[Transcription of the Nahuatl (right-hand column) by James Lockhart:] [f. 13v.] catl, cenca momauhtique, nemauhtilocneiçaviloc, tlatēmachoc, netenmachoc, nenonotzalo, nececentlalilo, neoholololo, nechoquililo, nechochoquililo, techoquililo, ça tlaquechpilivi, ça tlaquechvi, nechoquiztlapalolo, techoquiztlapalolo, teellaquaoalo, neellaquaoalo, tepepetlalo, pepetlalo in pipiltzitzinti; in tetaoan quitoa: Veh nopilhoātzitzine, quen vel ameoantin in oamopan muchiuh, in tlein ie muchioaz: auh in tenanoanquitoa. No nopilhoantzitzin, queço uel amehoanti in anquimaviçozque in tlein ie topan muchioaz: yvan ilhuiloc, ixpantiloc, machtiloc, nonotzaloc, caquitiloc, yiollo itlan tlaliloc in Motecuçoma: ce cioatl nican titlaca in quinoalhuicac, in oalnaoatlatotia: itoca Malintzi teticpac ichan, in vmpa atenco, achto canaco. Auh niman iquac peuh in aocmo onnecxitlalilo, in ça mocuitlacueptinemi in titlanti, in ipan ontlatoa in izquitlamantli, in izquican icac in intech monequiz. Auh çan nimā no iquac in qui [Translation of the Nahuatl (right-hand column) by James Lockhart:] was very afraid. Fear reigned, and shock, laments, and expressions of distress. People talked, assembled, gathered, wept for themselves and for others. Heads hung, there were tearful greetings,words of encouragement, and stroking of hair. Little children’s heads were stroked. Fathers would say, “Alas, my children, how is it with you, that what is about to happen has happened to you?” And mothers said, “Oh my children, how is it with you who are to behold what is about to happen to us?” And it was told, presented, made known, announced, and reported to Moteucçoma, and brought to his attention, that a woman, one of us people here, came accompanying them as interpreter. Her name was Marina and her homeland was Tepeticpac, on the coast, where they first took her. And then at this time they began no longer to place themselves at [the Spaniards’] feet; the messengers who had seen to everything they needed now just went turning their backs. At this same time [the Spaniards] came asking about [Translation of the Spanish (left-hand column) by James Lockhart:] He began to experience great fear, and not he alone but all those who heard the news just mentioned. All wept and were anxious, going about melancholy and with head down. They formed small groups and spoke with shock of the news that had come. The mothers, weeping, took their children in their arms, and patting their heads said, "O my child, you have been born in a bad time! What great things you are to see! You are to be in great travails!" Moteucçoma was told how the Spaniards were bringing along with them a Mexica [Nahuatl-speaking] Indian woman called Marina, a citizen of the settlement of Teticpac, on the shore of the North Sea [Caribbean], who served as interpreter and said in the Mexican language everything that Captain don Hernando Cortés told her to. Then Moteucçoma began to send messengers and leading figures to where the Spaniards were to see what was going on and provide what was necessary for the service of the Spaniards. Every day some were leaving and others returning; messengers were constantly coming and going. And the Spaniards were continually asking after Moteucçoma, wanting to know what kind of a person he was, whether he was old or young or of middle age, or gray-haired. [Translation of the Nahuatl into Spanish by Fr. Bernardino de Sahagún; transcription of the Spanish (left-hand column) by James Lockhart:] [f. 13v.] y començo a temer grandemente no solamente el pero todos aquellos q̄ supieron estas nueuas ya dichas, Todos llorauan, y se anguistiauan, y andauan tristes, y cabizbaxos hazian corrillos, y hablauan con espanto de las nueuas que auian venido: las madres llorando tomauā en braços a sus hijos, y traendoles la mano sobre la cabeça dezian: o hijo mio en mal tiempo as nacido! que grandes cosas as de ver! en grandes trabaxos te as de hallar! Fue dicho a Motecuçoma como los españoles trayan vna india mexicana que se llamaua Marina vezina del pueblo de teticpac que es la orilla de la mar del norte, y que trayan esta por interprete que dezia en la lengua mexicana todo lo q̄ el capitan don hernando cortes la mandaua: luego Motecuçoma començo a embiar mensajeros y principales a donde estauā los españoles para que mirasen lo que se hazia: y procurasen lo que era menester al seruicio de los españoles cada dia yuā vnos y boluian otros no parauā mensajeros que yuā, y venian: y los españoles no cesauā de preguntar por motecuçoma, queriendo saber que persona era, Si era viejo. O si moço, o si era de media edad, o si tenia canas,* ---------- *CANAS. f. 13v. ends with the excess letters "respon."
[Transcription of the Nahuatl (right-hand column) by James Lockhart:] [f. 14r.] temotivitze Motecuçoma: quenami cuix telpuchtli, cuix yiolloco oquichtli, cuix ie veve, cuix ie tlachicalhuia, cuix ie veve tlamati, cuix ie veve tlacatl, cuix ie quaiztac? Auh quinnanquiliaia in teteu in Españoles: ca yiolloco oquichtli, amo tomaoac, çan pitzactōtli, çan pipitzactontli, çan cuillotic, cuillotcatontli. Auh in iuh quicaquia in, Motecuçoma, in cenca temolo, in cenca matataco cenca ixco tlachiaznequi inteteu iuhquin patzmiquia yiollo, iolpatzmiquia, cholozquia, choloznequia, mocholtiznequia, mocholtizquia,motlatizquia, motlatiznequia, quinnetlatilizquia, quinneinailiznequia in teteu. Auh quimoiollotica, quimoiollotiaia, quimopictica, quimopictiaia, quiiocuxca, quiiocoaia; ic moiolnonotzca, ic moiolnonotzaia yitic: quimolhuica, yitic quimolhuiaia cana oztoc calaquiz, auh cēca intech moiollaliaia intech vel catca yiollo, intech tlaquauh tlamatia; cequintin quimo [Translation of the Nahuatl (right-hand column) by James Lockhart:] Moteucçoma: “What is he like? Is he a youth, a mature man, already old, advanced in age, or an old man but able? Is he aged, is he white-haired?” And they replied to the gods, the Spaniards, “He is a mature man, not corpulent, but slim and slender, on the thin side.” When Moteucçoma heard this, that many and persistent inquiries were being made about him, that the gods wanted to see his face, he was greatly anguished. He repeatedly wished to flee, to hide, to take refuge from the gods. He thought of, imagined, invented, weighed and turned over in his mind that he would go into a cave somewhere. He made it known to some people with whom he consoled himself, with whom he was comfortable, with whom [Translation of the Spanish (left-hand column) by James Lockhart:] The Mexica Indians replied to the Spaniards, "He is a man of middle age, not old, nor is he fat; he is slender and lean." When Moteucçoma heard the messengers' account of how the Spaniards were asking so much about him and that they greatly desired to see him, he was seized with great anxiety. He thought of fleeing or going into hiding so that the Spaniards would not see or find him. He thought of hiding in some cave, or leaving this world and going to the inferno or to terrestrial paradise or some other secret place, and he spoke of this with his friends in whom he trusted. They told him, "There are people who know the way to go to the inferno, and also to the terrestrial paradise and the house of the sun, and to the cave that they call Cincalco, which is close to Atlacuihuayan [Tacubaya], behind Chapultepec, where it is said that there are great secrets. [Translation of the Nahuatl into Spanish by Fr. Bernardino de Sahagún; transcription of the Spanish (left-hand column) by James Lockhart:] [f. 14r.] Respondian los indios mexicanos a los españoles hombre es de media edad no es viejo, ni es gordo: es delgado y enxuto.  Quando oya motecuçoma la relacion de los mensajeros como los españoles preguntauā mucho por el que deseauā mucho de verle angustiauase en gran manera: penso de huyr o de esconderse para q̄ no le viesen los españoles ni le hallasen pesaua de esconderse en alguna cueua o de salirse deste mundo, y yrse al infierno o al parayso terrenal, o qualquiera otra parte secreta: y esto trataua con sus amigos aquellos de quien se confiaua y ellos le dezian. Ay quien sepa el camino para yr al infierno: y tanbien al paraíso terrenal y a la casa del sol, y a la cueua que se llama Cincalco que esta cabe atlacuioaian detras de chapultepec donde ay fama que ay grādes secretos en vnos destos lugares se podrá.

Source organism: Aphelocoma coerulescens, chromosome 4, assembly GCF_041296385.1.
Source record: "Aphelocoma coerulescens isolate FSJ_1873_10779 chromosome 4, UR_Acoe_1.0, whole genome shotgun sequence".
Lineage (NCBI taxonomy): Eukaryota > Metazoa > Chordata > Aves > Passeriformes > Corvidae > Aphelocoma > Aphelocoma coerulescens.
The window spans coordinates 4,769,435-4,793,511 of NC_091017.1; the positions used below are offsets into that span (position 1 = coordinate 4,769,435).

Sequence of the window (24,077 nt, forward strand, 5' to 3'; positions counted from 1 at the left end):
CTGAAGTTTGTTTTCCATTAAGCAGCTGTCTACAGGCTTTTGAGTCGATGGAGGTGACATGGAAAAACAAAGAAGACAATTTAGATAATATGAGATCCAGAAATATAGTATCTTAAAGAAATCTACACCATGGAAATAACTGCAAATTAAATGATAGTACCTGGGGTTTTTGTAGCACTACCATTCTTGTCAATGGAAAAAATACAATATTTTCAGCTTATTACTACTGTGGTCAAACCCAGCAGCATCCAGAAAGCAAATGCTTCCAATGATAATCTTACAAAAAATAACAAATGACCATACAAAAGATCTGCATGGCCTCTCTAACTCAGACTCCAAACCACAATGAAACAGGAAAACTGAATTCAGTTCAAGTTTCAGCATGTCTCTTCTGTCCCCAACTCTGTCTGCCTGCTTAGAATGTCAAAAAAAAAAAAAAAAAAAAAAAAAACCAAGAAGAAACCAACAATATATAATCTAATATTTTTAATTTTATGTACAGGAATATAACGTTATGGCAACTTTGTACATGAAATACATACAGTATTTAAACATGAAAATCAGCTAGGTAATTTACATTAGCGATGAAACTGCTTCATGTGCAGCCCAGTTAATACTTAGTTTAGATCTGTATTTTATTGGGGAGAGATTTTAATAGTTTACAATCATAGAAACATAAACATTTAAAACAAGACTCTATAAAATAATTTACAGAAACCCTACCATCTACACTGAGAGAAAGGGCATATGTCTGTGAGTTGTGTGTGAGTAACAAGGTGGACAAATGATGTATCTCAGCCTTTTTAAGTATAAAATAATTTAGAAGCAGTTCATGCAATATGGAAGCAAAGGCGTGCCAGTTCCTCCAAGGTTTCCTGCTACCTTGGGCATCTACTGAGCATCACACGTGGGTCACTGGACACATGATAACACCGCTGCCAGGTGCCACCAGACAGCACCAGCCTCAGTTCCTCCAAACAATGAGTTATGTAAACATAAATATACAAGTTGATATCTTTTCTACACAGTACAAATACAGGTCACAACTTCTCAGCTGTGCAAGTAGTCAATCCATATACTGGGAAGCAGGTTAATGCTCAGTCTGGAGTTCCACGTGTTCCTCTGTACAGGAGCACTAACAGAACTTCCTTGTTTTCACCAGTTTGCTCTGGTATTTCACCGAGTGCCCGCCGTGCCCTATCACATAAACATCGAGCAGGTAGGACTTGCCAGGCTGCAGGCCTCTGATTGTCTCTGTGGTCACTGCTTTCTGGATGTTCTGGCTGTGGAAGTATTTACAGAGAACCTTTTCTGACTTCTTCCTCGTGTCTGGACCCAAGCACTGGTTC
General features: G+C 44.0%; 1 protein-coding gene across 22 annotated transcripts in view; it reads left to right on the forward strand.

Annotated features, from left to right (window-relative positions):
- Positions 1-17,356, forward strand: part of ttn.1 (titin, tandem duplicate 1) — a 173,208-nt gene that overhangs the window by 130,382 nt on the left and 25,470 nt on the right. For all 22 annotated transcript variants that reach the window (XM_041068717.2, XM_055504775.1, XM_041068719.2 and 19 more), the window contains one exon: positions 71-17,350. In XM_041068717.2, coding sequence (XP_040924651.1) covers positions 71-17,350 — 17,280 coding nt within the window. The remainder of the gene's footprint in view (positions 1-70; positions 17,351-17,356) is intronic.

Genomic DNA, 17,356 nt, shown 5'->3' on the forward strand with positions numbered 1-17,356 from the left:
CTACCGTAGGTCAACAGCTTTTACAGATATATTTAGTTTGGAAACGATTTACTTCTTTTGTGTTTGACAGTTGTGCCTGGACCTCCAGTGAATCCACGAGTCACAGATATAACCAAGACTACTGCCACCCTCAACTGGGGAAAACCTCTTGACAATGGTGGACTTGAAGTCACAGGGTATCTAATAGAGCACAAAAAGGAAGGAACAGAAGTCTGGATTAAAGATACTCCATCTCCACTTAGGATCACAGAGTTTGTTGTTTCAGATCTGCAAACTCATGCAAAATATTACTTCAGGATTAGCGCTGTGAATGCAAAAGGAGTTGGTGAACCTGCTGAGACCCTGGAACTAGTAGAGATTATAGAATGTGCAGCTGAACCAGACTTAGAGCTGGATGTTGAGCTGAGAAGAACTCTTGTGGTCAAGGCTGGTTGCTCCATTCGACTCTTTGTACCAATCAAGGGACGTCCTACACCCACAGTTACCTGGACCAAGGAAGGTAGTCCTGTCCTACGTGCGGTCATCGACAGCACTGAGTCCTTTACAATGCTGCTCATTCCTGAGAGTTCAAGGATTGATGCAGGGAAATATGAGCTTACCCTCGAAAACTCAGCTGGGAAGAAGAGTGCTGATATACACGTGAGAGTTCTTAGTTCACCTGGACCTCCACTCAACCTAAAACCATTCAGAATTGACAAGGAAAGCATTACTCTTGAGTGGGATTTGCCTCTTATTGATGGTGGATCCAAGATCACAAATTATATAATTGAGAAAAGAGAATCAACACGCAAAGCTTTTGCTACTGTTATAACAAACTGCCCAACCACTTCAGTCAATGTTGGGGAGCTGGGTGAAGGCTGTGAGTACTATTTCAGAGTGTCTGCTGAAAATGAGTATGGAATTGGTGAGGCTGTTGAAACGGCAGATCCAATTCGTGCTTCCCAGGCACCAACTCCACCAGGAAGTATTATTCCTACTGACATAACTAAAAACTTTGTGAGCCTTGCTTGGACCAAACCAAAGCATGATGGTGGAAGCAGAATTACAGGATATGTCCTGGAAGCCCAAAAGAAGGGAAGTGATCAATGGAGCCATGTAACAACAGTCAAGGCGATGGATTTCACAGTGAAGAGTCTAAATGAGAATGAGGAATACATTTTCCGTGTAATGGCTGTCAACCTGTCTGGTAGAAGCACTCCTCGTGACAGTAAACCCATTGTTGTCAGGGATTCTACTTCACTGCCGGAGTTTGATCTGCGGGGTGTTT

[Transcription of the Nahuatl (right-hand column) by James Lockhart:] [f. 14v.] machiztiaia, inquitoaia. Ca vmmati in mictlan, yoan tonatiuh ichan,yoan tlalocā yoan cincalco* inic vmpatiz in campa ie vel motlanequiliz. Auh ie vel vmpa motlanequiliaia, motlanequili in cincalco: vel iuh machoc, vel iuh tepan motecac. Auh inin amo velit, amo vel motlati, amo vel minax, aoc ievat, aoctletic, aoc ievatix, aoc ie onneltic, aoctle vel muchiuh in intlatol tlaciuhque, inic quiiolcuepca, inicquiiollapanca, inic quiiolmalacachoca, inic quitlacuepilica, in quimomachitocaca in ommati, in vmpa omoteneuh; çan quinmochielti, çan moiollotechiuh, moiollochichili, quioalcentlami, quioalcentlanqua in iiollo, quimocenmacac in çaço tlein quittaz, quimaviçoz. ---------- *CINCALCO. Possibly Mictlan is literally the land of the dead, Tonatiuh ichan the home of the sun, and Tlalocan the verdant seat of the rain and earth god, much as in the Spanish version, but it is also possible that all four places named were caves with reputations as places of access to supernatural realms. [Translation of the Nahuatl (right-hand column) by James Lockhart:] he frequently conversed, and they said, “The way is known to Mictlan, Tonatiuh ichan, Tlalocan, and Cincalco for remedy, whichever suits you.” The one he preferred was Cincalco. It became well known, word spread among the public. But he was notable to do it, not able to hide and take refuge. He took no steps; it came to nothing. What the rainmakers had said when they influenced and instigated him, confusing him and turning things around on him, when they claimed they knew the way to the above-mentioned places, was not carried out, could not occur. [Moteucçoma] just awaited [the Spaniards]; he strengthened his resolve, mastered his emotions, and resigned himself entirely to whatever he was to see and behold. [Translation of the Spanish (left-hand column) by James Lockhart:] Your majesty could find remedy in one of these spots. Let your majesty choose the one you want and we will take you there, and there you can console yourself without receiving any harm. Moteucçoma was inclined to go to the cave of Cincalco, and so it was published throughout the whole land, but this business did not come to pass. Nothing of what the necromancers said could be verified. And so Moteucçoma tried to take courage, awaiting whatever should come and exposing himself to all the dangers. [Translation of the Nahuatl into Spanish by Fr. Bernardino de Sahagún; transcription of the Spanish (left-hand column) by James Lockhart:] [f. 14v., la parte de arriba] v̄r̄a magestad remediar escoxa vuestra magestad el lugar que quisiere que alla le lleuaremos: y alli se consolara sin recebir ningun daño.  Motecuçoma se inclino a yrse a la cueua de cincalco: y asi se publico por toda la tierra pero no vuo effecto este negocio ninguna cosa de lo que dixeron los nigromanticos se pudo verificar. y ansi Motecuçoma procuro desforçarse y de esperar a todo lo que veniese, y de ponerse a todo peligro.